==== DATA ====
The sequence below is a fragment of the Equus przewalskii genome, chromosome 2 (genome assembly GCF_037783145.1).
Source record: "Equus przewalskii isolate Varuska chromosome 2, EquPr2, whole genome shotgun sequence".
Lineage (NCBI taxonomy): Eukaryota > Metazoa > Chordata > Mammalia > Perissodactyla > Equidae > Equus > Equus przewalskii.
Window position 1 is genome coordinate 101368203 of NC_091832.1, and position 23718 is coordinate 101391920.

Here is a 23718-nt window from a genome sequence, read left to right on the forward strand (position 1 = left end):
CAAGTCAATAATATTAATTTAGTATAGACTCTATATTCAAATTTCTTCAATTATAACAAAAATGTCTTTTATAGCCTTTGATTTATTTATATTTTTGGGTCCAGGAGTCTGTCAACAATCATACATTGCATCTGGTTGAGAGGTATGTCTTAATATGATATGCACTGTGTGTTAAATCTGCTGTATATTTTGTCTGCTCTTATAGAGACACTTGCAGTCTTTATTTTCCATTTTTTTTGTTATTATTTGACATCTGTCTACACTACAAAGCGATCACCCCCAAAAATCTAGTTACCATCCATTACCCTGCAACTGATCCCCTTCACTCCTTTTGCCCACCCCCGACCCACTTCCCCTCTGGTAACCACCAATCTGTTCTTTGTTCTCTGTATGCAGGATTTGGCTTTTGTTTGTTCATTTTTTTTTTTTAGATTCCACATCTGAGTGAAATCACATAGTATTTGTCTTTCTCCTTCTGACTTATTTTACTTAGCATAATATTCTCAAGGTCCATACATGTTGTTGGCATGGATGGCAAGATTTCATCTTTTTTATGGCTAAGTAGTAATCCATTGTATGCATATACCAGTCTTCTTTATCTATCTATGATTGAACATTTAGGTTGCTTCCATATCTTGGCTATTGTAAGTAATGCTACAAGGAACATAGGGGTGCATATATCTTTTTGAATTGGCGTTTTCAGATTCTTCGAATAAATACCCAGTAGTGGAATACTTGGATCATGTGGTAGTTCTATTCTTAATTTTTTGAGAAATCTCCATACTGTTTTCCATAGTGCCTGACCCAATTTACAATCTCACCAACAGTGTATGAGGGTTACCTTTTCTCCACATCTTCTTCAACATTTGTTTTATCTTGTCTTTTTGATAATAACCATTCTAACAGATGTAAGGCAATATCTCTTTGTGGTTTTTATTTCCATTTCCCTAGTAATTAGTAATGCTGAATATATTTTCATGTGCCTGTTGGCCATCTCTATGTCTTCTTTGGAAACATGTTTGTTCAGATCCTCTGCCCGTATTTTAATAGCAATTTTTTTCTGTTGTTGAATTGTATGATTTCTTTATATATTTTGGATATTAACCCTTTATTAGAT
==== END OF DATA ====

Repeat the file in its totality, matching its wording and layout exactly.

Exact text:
The sequence below is a fragment of the Equus przewalskii genome, chromosome 2 (genome assembly GCF_037783145.1).
Source record: "Equus przewalskii isolate Varuska chromosome 2, EquPr2, whole genome shotgun sequence".
Lineage (NCBI taxonomy): Eukaryota > Metazoa > Chordata > Mammalia > Perissodactyla > Equidae > Equus > Equus przewalskii.
Window position 1 is genome coordinate 101368203 of NC_091832.1, and position 23718 is coordinate 101391920.

Here is a 23718-nt window from a genome sequence, read left to right on the forward strand (position 1 = left end):
CAAGTCAATAATATTAATTTAGTATAGACTCTATATTCAAATTTCTTCAATTATAACAAAAATGTCTTTTATAGCCTTTGATTTATTTATATTTTTGGGTCCAGGAGTCTGTCAACAATCATACATTGCATCTGGTTGAGAGGTATGTCTTAATATGATATGCACTGTGTGTTAAATCTGCTGTATATTTTGTCTGCTCTTATAGAGACACTTGCAGTCTTTATTTTCCATTTTTTTTGTTATTATTTGACATCTGTCTACACTACAAAGCGATCACCCCCAAAAATCTAGTTACCATCCATTACCCTGCAACTGATCCCCTTCACTCCTTTTGCCCACCCCCGACCCACTTCCCCTCTGGTAACCACCAATCTGTTCTTTGTTCTCTGTATGCAGGATTTGGCTTTTGTTTGTTCATTTTTTTTTTTTAGATTCCACATCTGAGTGAAATCACATAGTATTTGTCTTTCTCCTTCTGACTTATTTTACTTAGCATAATATTCTCAAGGTCCATACATGTTGTTGGCATGGATGGCAAGATTTCATCTTTTTTATGGCTAAGTAGTAATCCATTGTATGCATATACCAGTCTTCTTTATCTATCTATGATTGAACATTTAGGTTGCTTCCATATCTTGGCTATTGTAAGTAATGCTACAAGGAACATAGGGGTGCATATATCTTTTTGAATTGGCGTTTTCAGATTCTTCGAATAAATACCCAGTAGTGGAATACTTGGATCATGTGGTAGTTCTATTCTTAATTTTTTGAGAAATCTCCATACTGTTTTCCATAGTGCCTGACCCAATTTACAATCTCACCAACAGTGTATGAGGGTTACCTTTTCTCCACATCTTCTTCAACATTTGTTTTATCTTGTCTTTTTGATAATAACCATTCTAACAGATGTAAGGCAATATCTCTTTGTGGTTTTTATTTCCATTTCCCTAGTAATTAGTAATGCTGAATATATTTTCATGTGCCTGTTGGCCATCTCTATGTCTTCTTTGGAAACATGTTTGTTCAGATCCTCTGCCCGTATTTTAATAGCAATTTTTTTCTGTTGTTGAATTGTATGATTTCTTTATATATTTTGGATATTAACCCTTTATTAGAT